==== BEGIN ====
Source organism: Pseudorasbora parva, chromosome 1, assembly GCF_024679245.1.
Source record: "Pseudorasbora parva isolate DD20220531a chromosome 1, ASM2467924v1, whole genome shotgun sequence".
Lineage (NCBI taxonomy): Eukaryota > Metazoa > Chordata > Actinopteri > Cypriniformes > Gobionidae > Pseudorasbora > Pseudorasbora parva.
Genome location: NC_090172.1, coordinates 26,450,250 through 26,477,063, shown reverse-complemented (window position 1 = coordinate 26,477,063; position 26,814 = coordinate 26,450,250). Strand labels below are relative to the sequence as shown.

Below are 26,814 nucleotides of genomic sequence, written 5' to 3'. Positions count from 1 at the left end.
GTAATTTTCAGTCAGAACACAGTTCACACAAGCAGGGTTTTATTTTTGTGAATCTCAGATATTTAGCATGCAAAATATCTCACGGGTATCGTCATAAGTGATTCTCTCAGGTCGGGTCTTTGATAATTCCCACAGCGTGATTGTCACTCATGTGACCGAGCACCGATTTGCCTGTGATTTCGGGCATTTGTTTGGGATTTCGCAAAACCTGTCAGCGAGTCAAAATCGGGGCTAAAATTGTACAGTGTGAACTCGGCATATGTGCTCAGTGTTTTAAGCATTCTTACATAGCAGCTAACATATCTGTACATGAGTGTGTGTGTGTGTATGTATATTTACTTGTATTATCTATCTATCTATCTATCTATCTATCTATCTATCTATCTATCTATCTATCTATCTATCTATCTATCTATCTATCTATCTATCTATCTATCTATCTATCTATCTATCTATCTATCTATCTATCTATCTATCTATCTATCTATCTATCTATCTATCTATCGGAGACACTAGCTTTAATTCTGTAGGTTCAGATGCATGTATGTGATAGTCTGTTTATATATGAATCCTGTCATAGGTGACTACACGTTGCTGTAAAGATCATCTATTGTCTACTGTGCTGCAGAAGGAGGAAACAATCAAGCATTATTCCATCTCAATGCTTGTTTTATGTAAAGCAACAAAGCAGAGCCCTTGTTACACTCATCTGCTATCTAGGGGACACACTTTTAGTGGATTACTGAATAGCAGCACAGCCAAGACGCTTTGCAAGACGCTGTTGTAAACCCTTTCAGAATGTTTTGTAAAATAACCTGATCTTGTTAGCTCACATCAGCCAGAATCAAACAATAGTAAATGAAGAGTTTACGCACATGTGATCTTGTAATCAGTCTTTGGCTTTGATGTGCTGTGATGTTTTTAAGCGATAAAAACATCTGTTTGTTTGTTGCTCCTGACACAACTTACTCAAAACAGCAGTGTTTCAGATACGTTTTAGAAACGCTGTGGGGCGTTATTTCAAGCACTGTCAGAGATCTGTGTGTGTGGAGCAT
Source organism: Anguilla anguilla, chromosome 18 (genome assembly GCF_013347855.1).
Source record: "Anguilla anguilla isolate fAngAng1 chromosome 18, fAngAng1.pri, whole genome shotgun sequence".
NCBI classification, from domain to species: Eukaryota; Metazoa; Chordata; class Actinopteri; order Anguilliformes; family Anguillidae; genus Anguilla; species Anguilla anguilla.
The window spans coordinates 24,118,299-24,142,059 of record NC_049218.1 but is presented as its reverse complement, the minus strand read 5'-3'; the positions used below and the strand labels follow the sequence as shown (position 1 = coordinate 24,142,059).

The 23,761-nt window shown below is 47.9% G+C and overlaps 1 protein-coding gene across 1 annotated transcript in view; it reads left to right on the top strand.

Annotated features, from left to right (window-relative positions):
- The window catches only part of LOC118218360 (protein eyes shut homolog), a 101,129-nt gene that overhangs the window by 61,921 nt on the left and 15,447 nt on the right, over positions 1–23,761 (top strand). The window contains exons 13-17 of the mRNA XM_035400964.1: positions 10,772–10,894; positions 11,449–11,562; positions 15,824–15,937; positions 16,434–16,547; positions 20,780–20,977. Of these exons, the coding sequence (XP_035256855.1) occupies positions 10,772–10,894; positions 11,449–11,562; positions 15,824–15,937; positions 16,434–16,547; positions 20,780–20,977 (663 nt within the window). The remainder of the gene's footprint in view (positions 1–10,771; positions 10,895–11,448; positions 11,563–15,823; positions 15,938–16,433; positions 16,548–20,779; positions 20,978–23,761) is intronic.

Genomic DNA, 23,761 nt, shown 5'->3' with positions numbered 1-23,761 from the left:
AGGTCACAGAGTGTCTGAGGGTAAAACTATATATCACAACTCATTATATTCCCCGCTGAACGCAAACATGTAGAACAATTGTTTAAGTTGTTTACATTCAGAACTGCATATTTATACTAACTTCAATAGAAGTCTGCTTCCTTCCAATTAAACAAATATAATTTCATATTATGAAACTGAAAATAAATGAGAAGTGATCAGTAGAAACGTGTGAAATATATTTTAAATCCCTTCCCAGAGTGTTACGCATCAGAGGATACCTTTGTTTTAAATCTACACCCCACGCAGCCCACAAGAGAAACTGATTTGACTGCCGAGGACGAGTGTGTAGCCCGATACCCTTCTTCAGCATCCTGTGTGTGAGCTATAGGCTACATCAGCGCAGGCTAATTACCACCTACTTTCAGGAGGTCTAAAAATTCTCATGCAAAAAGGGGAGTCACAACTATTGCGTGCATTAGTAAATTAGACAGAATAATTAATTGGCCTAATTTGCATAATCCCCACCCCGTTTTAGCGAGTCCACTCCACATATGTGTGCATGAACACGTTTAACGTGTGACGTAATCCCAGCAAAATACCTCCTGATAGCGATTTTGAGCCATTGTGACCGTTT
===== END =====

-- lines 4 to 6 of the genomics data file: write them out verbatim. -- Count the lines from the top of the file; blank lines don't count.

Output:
Genome location: NC_090172.1, coordinates 26,450,250 through 26,477,063, shown reverse-complemented (window position 1 = coordinate 26,477,063; position 26,814 = coordinate 26,450,250). Strand labels below are relative to the sequence as shown.

Below are 26,814 nucleotides of genomic sequence, written 5' to 3'. Positions count from 1 at the left end.
GTAATTTTCAGTCAGAACACAGTTCACACAAGCAGGGTTTTATTTTTGTGAATCTCAGATATTTAGCATGCAAAATATCTCACGGGTATCGTCATAAGTGATTCTCTCAGGTCGGGTCTTTGATAATTCCCACAGCGTGATTGTCACTCATGTGACCGAGCACCGATTTGCCTGTGATTTCGGGCATTTGTTTGGGATTTCGCAAAACCTGTCAGCGAGTCAAAATCGGGGCTAAAATTGTACAGTGTGAACTCGGCATATGTGCTCAGTGTTTTAAGCATTCTTACATAGCAGCTAACATATCTGTACATGAGTGTGTGTGTGTGTATGTATATTTACTTGTATTATCTATCTATCTATCTATCTATCTATCTATCTATCTATCTATCTATCTATCTATCTATCTATCTATCTATCTATCTATCTATCTATCTATCTATCTATCTATCTATCTATCTATCTATCTATCTATCTATCTATCTATCTATCTATCTATCTATCTATCGGAGACACTAGCTTTAATTCTGTAGGTTCAGATGCATGTATGTGATAGTCTGTTTATATATGAATCCTGTCATAGGTGACTACACGTTGCTGTAAAGATCATCTATTGTCTACTGTGCTGCAGAAGGAGGAAACAATCAAGCATTATTCCATCTCAATGCTTGTTTTATGTAAAGCAACAAAGCAGAGCCCTTGTTACACTCATCTGCTATCTAGGGGACACACTTTTAGTGGATTACTGAATAGCAGCACAGCCAAGACGCTTTGCAAGACGCTGTTGTAAACCCTTTCAGAATGTTTTGTAAAATAACCTGATCTTGTTAGCTCACATCAGCCAGAATCAAACAATAGTAAATGAAGAGTTTACGCACATGTGATCTTGTAATCAGTCTTTGGCTTTGATGTGCTGTGATGTTTTTAAGCGATAAAAACATCTGTTTGTTTGTTGCTCCTGACACAACTTACTCAAAACAGCAGTGTTTCAGATACGTTTTAGAAACGCTGTGGGGCGTTATTTCAAGCACTGTCAGAGATCTGTGTGTGTGGAGCAT